On Anniversary of LA Riots, Gulf Remains Between Blacks, Koreans

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LOS ANGELES--April 29 marks 19 years since the eruption of the Los Angeles riots, which broke out following the acquittal of four white police officers caught on videotape beating an African-American male. The event is seared into the memory of the Korean-American community, many of whose members were caught up in the violence as they attempted to protect Korean-owned businesses in the city's Korea Town. Some of the riot's most iconic images in fact depict armed Koreans citizens firing in the direction of rioters amid widespread looting.

To commemorate the anniversary, Korea Daily in Oakland has carried a report on the current state of relations between the Korean, Latino and black communities. According to the report, despite efforts following the riots to build solidarity between blacks and Koreans, the gulf between the two communities remains as wide as it was two decades ago. Meanwhile, relations between Koreans and Latinos have grown considerable in recent years, according to the report, particularly in the economic sphere. A large number of Korean-owned businesses now rely on labor from within the Latino community, while a growing number of Koreans and Latinos are beginning to learn one another's language.

Korean-American activists say the riots were a catalyst toward greater political participation among Koreans in the U.S., though they add that the community was split between those who favored fostering greater inter-ethnic solidarity and those who focused on economic interests alone. Korean communities both in L.A. and the Bay Area lie in close proximity to heavily African-American neighborhoods. Despite this, an overwhelming majority of Korean businesses fail to hire from within the black community, a trend that was cited as a factor in the 1992 riots and in lingering tensions between the two groups today.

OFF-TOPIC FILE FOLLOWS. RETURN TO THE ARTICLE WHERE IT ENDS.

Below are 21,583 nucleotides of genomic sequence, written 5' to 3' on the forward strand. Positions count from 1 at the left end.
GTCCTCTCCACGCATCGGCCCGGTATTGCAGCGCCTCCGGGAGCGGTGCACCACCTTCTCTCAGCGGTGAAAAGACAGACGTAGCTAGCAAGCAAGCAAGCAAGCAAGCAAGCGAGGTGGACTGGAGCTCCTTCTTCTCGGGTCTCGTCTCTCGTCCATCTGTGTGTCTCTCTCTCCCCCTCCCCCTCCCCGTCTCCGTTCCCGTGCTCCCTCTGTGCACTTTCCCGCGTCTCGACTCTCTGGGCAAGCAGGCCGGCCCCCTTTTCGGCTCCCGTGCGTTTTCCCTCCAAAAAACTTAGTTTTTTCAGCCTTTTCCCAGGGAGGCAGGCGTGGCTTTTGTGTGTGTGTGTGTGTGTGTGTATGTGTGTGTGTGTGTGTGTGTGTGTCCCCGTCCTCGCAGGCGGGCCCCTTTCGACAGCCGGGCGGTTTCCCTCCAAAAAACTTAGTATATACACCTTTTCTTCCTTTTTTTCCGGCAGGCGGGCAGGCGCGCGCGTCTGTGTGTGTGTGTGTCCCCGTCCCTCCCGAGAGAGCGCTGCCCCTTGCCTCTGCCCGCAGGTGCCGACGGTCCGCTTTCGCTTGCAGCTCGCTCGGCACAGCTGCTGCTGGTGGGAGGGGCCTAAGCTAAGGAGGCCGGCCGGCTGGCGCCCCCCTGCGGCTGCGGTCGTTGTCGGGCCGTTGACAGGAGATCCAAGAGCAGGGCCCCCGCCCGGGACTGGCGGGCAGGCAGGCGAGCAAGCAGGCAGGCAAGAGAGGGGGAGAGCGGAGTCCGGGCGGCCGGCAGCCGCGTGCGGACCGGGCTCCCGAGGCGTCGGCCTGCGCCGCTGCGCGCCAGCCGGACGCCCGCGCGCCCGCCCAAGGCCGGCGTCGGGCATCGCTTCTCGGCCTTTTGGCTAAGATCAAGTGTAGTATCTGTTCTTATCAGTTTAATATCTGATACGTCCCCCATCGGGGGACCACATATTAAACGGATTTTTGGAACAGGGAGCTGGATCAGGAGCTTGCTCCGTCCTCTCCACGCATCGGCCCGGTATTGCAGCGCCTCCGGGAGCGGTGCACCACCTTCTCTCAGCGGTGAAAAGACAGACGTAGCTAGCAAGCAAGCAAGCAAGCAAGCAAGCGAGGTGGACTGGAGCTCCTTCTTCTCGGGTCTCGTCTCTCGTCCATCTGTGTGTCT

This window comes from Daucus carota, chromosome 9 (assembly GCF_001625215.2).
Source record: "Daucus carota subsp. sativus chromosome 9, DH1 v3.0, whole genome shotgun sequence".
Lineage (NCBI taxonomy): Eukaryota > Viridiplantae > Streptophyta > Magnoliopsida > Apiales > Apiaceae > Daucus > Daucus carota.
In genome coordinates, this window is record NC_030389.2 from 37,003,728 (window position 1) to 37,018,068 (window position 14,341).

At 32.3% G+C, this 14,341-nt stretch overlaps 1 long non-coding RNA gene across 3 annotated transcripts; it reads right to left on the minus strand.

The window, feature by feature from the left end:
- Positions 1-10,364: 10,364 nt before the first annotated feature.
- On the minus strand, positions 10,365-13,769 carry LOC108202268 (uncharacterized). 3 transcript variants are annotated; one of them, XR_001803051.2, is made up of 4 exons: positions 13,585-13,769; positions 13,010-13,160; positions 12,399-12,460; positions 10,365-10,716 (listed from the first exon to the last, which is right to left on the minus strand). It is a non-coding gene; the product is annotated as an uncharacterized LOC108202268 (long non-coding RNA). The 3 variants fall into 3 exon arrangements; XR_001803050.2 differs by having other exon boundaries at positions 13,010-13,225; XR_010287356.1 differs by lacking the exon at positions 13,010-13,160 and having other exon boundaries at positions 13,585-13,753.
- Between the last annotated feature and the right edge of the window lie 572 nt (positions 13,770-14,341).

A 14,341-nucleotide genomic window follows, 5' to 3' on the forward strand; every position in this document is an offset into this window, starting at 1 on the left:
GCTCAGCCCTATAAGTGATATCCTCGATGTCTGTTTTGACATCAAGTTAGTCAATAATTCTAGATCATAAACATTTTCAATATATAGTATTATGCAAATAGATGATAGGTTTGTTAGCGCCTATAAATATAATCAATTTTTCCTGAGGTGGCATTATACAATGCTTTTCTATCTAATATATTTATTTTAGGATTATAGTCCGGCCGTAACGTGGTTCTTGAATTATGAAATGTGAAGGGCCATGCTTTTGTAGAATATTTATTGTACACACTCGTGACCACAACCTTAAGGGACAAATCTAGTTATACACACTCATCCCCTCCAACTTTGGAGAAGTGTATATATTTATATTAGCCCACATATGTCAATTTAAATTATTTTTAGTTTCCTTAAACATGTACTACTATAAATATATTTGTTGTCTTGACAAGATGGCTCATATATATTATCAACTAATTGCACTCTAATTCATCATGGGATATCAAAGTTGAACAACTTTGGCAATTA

According to Korea Daily, a large number of Koreans say they feel a sense of shared cultural traits with Hispanics, whether it be the emphasis on family or the ingrained work ethic. One restaurant owner told the paper that after his customers leave, he often spends time with his Latino employees. "I feel as if they are part of my family," he said. "I trust them to take care of the business even in difficult times."
 

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